I had only just posted somewhere that I was on my way to Damanhur when a friend texted me to make sure I visited the Time Travel Chamber. I never discovered that but it did not matter. The entire Temples of Humankind project was designed as a conversation through time, easily on par with sending the music of Blind Willie Johnson and Chuck Berry beyond the Solar System (in the sense of passing the termination shock) into the Kuiper belt and then, in about AD 41977, to Andromeda.
For those who put humanity’s odds at surviving the present century past what any respectable bookmaker would take, which is where Carl Sagan stood when he dispatched Chuck Berry to the stars, the Temples offer an opportunity to ink our species’ final tableau.
Falco Tarassaco (Hawk Dandelion), nee Oberto Airaudi (1950–2013), was born with the unusual gift of remembering not only all his past lives but all his future ones, some 600 in all. Doubtless, this was quite a burden for a little boy, but in one future incarnation he had been an interplanetary delegate to a council of elders and was appointed to be pre-incarnated in Turin in 1950 in order to rescue our planet. He was able to un-shoulder some of that responsibility eventually to thousands of followers, who crafted his vision and mission into Damanhur, a federation of spiritual communities launched in Northern Italy in the early 1970s.
In some 30 books, Falco described a distant point in space from which our consciousness arose and then crossed light years to reach us, the earlier civilizations that came and went in the quest for utopian living arrangements worthy of that gift, and his sense of indefatigable optimism that everything was all happening to a grand plan with a very, very happy outcome. If your unbounded soul could resonate with any of that, you were more than welcome to join him at Damanhur.
The community ran into a patch of trouble with authorities for a few years when an ambitious public prosecutor tracked rumors to the secret entrance of the temple complex, where Damanhurians had for a dozen years been quietly (using loud music to conceal the sound of jackhammers) hewing subterranean chambers in the mountain behind their home without benefit of licensed engineers or the required permits. After four intense years of legal battles to save the excavation from demolition, in 1996 the temples were given legal recognition as a national treasure and, a decade later, Damanhur was proclaimed a model of a sustainable society by the United Nations.
As one wanders from brightly-lit chamber to chamber within the temples, moving alternately between levels hand-hewn into the hard myanite of the mountain, one is struck not only by the amazing skills and artistry of the Damanhurians but by the pervasive optimism that each face etched into the marble floors, murals, and statues portrays. Here, In fresco and tile, are some 800 individual smiling Damanhurians, past and present, immortalized now and forever in the deep rock inside this Alpen landscape, kilometers above sea level.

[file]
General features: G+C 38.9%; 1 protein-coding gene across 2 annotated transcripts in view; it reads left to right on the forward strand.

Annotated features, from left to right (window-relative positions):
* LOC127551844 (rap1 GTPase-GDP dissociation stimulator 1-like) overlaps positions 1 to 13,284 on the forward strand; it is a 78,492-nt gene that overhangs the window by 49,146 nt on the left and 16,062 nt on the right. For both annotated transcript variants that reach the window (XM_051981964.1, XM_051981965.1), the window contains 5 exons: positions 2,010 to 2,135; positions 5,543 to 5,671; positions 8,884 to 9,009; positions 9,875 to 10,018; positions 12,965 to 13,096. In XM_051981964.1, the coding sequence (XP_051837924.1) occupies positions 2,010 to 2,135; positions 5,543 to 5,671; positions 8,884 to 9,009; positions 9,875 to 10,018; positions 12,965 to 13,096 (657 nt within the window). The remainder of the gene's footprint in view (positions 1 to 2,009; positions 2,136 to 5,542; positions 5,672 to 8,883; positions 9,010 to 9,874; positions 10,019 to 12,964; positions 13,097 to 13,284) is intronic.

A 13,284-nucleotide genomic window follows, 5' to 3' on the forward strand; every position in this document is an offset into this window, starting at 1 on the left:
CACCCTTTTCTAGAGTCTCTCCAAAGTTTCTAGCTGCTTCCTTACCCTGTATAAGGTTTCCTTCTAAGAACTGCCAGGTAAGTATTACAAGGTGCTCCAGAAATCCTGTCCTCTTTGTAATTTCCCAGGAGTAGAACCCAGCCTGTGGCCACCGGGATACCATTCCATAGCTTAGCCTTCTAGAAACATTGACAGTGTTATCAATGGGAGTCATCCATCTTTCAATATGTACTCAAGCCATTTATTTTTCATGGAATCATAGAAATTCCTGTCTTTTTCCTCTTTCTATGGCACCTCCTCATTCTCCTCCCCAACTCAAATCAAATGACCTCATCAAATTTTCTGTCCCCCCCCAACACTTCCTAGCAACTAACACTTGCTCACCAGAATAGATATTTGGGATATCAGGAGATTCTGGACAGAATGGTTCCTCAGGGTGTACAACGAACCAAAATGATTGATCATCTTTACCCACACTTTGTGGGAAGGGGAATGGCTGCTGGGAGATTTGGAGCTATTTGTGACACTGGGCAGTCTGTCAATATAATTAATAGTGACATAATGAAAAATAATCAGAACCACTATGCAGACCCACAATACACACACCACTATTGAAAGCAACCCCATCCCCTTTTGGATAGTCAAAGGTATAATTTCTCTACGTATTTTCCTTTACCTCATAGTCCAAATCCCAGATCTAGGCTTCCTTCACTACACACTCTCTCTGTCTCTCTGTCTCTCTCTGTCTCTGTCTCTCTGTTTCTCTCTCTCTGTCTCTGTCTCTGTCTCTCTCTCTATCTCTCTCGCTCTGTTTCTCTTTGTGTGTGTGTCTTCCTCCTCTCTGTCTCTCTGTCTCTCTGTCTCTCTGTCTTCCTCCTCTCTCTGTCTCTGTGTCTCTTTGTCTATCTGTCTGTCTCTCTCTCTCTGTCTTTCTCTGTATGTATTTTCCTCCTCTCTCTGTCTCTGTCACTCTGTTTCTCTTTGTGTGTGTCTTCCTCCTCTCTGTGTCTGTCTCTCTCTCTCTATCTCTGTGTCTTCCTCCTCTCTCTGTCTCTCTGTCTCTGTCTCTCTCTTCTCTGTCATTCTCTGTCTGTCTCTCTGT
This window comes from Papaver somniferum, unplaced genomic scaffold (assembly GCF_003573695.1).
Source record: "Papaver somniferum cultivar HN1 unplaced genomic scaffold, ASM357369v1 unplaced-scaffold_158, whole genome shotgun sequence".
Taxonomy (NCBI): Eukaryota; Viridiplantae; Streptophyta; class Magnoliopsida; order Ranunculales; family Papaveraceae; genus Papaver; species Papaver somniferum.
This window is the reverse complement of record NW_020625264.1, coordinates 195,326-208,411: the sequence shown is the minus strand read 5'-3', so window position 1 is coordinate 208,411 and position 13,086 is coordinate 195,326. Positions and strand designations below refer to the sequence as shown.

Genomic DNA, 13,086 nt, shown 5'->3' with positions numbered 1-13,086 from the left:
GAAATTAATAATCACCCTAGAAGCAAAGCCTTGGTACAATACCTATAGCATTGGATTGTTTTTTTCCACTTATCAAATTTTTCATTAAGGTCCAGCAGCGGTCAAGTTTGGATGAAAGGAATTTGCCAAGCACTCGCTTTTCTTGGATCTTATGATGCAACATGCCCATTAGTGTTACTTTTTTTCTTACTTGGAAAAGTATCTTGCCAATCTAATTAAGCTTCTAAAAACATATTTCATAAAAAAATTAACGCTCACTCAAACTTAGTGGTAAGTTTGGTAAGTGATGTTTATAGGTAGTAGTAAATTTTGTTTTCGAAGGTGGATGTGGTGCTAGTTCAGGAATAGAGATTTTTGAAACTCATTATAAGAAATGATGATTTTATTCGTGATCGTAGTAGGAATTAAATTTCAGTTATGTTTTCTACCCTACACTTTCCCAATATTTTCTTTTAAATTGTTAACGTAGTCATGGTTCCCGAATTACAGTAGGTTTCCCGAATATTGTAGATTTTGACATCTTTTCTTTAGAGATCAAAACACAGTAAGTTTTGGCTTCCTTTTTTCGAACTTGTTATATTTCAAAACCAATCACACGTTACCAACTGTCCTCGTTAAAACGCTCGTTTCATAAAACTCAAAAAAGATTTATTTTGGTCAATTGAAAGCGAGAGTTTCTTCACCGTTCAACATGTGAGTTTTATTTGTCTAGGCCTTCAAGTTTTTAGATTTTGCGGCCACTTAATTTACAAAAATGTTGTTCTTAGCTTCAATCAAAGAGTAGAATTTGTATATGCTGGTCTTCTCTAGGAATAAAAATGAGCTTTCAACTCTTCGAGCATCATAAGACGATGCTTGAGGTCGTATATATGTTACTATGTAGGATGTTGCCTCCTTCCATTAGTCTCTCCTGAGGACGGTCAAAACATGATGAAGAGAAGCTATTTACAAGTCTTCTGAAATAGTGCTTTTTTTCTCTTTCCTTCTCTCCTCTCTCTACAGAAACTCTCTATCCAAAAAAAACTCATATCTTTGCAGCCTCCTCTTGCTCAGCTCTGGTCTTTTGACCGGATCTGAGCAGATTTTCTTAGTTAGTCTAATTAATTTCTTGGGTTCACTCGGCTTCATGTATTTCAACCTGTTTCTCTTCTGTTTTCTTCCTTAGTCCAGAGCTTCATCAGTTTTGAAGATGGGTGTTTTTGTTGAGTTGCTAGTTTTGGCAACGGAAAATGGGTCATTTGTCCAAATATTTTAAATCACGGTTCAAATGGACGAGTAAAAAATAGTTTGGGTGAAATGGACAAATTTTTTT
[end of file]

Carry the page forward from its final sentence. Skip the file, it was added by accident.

Longyearbyen, Norway, the Arctic home of the Svalbard Global Seed Vault, was chosen for its stability to safeguard millions of the world’s most genetically important seed — 13,000 years of agricultural history — from nuclear war, asteroid strikes and other disasters, but it is already at risk because it turned out to be in the fastest-warming part of the world. Heatwaves have partially melted the permafrost, flooding the vault with water, forcing caretakers to dig drainage ditches. The seeds are stored at a cautious -18℃, cool enough to remain viable for 1,000 years, but the cooling system relies upon the surrounding natural permafrost, snow, and ice, and if the present warming trend continues, the average temperature at Svalbard will increase by 8.3℃ (14.4°F) by 2100. Farewell, sweet corn.
When surface temperatures exceed the capacity of mammalian sweat glands to hold our bodies within the narrow bounds of organ function, calibrated over the course of a billion years within a climate that never varied more than 5 degrees; when melting glaciers and expanding water molecules add scores of meters to sea levels around the coastlines of the world; and when green methane skies send fireball lightning rolling across the lifeless Sandhills of Nebraska; these Damanhurian chambers will abide. Water may stain the frescos, earthquakes may close the tunnels, but the temple will survive. They are a postcard through time.
Some bright blue day millions of years from now, Martian astronauts, the progeny of microbes hitching aboard an unsterile rover to the Red Planet, may return to a restored Earth and discover this cavern and all the treasures it holds. Perhaps one of them will be Falco himself! The message this great work of art conveys, while poignant, is joy-filled and grateful for good times had. What more noble work could there be? Hodor!
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